A further object of the invention is to provide a membrane cell with an exceptionally high ratio between electrode surfaces and overall volume of the cell.
Another object is to maintain conductivity on the cathodic side of the membrane by introducing a controlled amount of moisture into the cathode compartment.
Another object is to control the concentration of the alkali metal hydroxide in the cathode compartment by controlling the amount of moisture introduced into the cathode compartment.
Another object is to provide a method of operating an electrocatalytic cell having ion-selective, cationic membranes between the anodes and cathodes which maintains the current density through said cell substantially constant and reduces mechanical and electrical stresses on the membranes which tend to destroy the membranes.
Another object is to provide a new method of conducting current between the cathodic surfaces adjacent the surface of membrane diaphragms and the walls of the cathode compartment which will provide uniformity, of current distribution in the cathode compartment, which is self-adjusting if current disturbances occur and which maintain a pressure on the diaphragms to keep them in contact with the anode surfaces.
Various other objects and advantages of the invention will become apparent from the description which follows.
The preferred embodiment of the cell of this invention comprises a cathode container of steel or other conductive material resistant to corrosion in the catholyte environment which is closed at the upper end by a plate or cover of titanium or other valve metal, which is passivatable under conditions of anodic polarization and which has at least one but preferably a series of tubular anodes welded into holes in the titanium cover plate which extend almost the entire depth of the container, with the walls of the tubular anodes (except the upper part of the anode walls near the welds to the titanium plate) perforated so as to be permeable to liquids and gases.
The anodes are dimensionally stable and, typically, are of titanium or other valve metal, coated on at least part of the active surface with an electroconducting, electrocatalytic deposit of material resistant to the anodic conditions and not passivatable, preferably a deposit of noble metals such as platinum, palladium, rhodium, ruthenium and iridium, or oxides or mixed oxides thereof. The lower ends of the tubular anodes are closed by plugs of inert, preferably plastic, material provided with coaxial threaded holes. The permeable walls of the tubular anodes are completely covered externally by the membranes so as to delimit the anodic compartment inside the tubular anodes.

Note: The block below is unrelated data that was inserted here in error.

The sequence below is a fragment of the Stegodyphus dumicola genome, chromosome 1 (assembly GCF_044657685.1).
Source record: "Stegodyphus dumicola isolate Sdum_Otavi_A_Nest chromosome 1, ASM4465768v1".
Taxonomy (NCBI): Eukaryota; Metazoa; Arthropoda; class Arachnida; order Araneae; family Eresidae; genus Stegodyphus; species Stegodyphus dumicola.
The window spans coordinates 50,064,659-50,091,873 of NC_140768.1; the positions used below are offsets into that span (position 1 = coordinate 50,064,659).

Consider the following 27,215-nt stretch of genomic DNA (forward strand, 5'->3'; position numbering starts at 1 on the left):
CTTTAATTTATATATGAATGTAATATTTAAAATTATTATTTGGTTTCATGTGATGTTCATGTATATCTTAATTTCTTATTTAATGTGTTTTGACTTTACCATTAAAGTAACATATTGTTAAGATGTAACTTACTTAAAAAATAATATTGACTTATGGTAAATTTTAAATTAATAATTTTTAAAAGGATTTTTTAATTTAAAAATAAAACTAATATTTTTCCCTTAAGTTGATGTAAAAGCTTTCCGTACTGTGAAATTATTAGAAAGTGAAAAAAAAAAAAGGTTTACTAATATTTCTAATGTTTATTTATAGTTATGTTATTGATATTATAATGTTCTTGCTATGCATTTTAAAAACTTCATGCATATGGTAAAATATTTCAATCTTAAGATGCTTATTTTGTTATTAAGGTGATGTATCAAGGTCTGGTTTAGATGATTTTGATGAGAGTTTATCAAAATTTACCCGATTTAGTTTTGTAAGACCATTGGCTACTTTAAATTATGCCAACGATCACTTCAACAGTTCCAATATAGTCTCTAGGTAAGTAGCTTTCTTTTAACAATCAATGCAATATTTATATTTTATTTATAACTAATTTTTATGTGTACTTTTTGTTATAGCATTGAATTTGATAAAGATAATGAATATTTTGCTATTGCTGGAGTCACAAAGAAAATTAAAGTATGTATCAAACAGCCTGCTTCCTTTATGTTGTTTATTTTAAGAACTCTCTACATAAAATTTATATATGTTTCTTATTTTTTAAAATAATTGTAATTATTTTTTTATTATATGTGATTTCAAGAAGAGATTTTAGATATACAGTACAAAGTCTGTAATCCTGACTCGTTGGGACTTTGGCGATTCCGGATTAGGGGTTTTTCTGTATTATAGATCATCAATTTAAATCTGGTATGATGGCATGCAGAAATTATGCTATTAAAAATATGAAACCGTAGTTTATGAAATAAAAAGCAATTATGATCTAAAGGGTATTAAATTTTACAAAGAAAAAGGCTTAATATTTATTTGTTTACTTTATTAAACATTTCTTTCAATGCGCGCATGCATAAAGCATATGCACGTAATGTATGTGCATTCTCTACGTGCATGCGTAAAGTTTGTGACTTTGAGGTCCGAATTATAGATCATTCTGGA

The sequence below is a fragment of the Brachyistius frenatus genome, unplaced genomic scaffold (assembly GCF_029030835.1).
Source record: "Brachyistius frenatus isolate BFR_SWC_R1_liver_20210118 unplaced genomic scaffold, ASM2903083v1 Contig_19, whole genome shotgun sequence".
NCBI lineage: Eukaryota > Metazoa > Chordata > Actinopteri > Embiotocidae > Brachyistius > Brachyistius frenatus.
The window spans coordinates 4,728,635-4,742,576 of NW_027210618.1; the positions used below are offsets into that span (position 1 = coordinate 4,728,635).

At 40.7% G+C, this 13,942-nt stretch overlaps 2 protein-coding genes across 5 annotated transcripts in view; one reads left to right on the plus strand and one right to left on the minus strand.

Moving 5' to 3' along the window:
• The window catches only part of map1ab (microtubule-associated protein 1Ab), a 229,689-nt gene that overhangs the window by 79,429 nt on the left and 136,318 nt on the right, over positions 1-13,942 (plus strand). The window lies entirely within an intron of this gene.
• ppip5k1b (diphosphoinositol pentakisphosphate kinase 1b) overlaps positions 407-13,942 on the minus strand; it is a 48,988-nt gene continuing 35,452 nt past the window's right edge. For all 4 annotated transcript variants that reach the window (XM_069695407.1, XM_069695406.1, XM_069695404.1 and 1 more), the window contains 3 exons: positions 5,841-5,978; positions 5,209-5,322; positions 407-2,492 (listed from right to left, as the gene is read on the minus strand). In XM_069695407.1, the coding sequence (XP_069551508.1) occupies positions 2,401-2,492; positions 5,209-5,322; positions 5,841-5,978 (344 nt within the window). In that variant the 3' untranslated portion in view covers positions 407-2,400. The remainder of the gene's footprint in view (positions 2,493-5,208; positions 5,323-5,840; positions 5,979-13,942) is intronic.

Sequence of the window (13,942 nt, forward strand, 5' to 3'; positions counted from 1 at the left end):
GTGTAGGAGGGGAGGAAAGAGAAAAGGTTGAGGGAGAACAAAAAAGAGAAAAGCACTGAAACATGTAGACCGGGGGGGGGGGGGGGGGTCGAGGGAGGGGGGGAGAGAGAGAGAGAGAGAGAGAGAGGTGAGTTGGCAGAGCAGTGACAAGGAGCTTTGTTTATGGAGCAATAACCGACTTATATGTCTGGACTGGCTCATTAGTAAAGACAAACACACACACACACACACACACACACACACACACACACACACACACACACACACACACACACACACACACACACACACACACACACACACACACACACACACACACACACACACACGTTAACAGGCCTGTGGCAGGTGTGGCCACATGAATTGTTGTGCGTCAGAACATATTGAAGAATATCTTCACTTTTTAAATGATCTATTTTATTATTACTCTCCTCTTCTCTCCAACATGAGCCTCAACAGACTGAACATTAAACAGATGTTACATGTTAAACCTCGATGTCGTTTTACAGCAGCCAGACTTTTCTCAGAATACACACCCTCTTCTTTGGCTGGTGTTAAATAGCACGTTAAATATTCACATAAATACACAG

The lower end of the cathode container is closed by a plate, preferably of inert plastic material, and is provided with means for feeding brine or other anolyte into the interior of the various tubular anodes, typically by means of inlets of plastic material whose flanges form a seal against the bottom plate of the container. The anolyte is fed through tubular connectors screwed into the threaded holes of the closing plugs of the tubular anodes.
The container in the preferred embodiment is provided with an outlet in the upper part for the emergence of the cathodic gas, with a discharge opening in the lower part for discharge of the catholyte and with an inlet pipe for recycling the dilute catholyte or water into the cathodic compartment. The anodes welded to the cover of the container communicate through the holes in the cover with a chamber above the container where the anodic gas separates from the electrolyte, escapes from an outlet and flows to a gas recovery system and the electrolyte is recycled to a resaturation system before reintroduced into the cell.
The cathode of the cell consists of a porous, static bed of loose, conducting cathodic material in the form of chips, beads, balls, cylinders, Raschig rings, metallic wool or other particles with which the container is completely filled to a height corresponding at least to the height of the permeable walls of the tubular anodes covered by the membranes. The filling of cathodic material is in contact with the inner walls of the container and with the outer surfaces of the membranes on the various tubular anodes and presses against the membranes. The conductive cathodic filling material may be graphite, lead, iron, nickel, cobalt, vanadium, molybdenum, zinc, or alloys thereof, intermetallic compounds, compounds of hydridization, carbidization and nitridization of metals, or other materials having good conductivity and resistance to the cathodic conditions.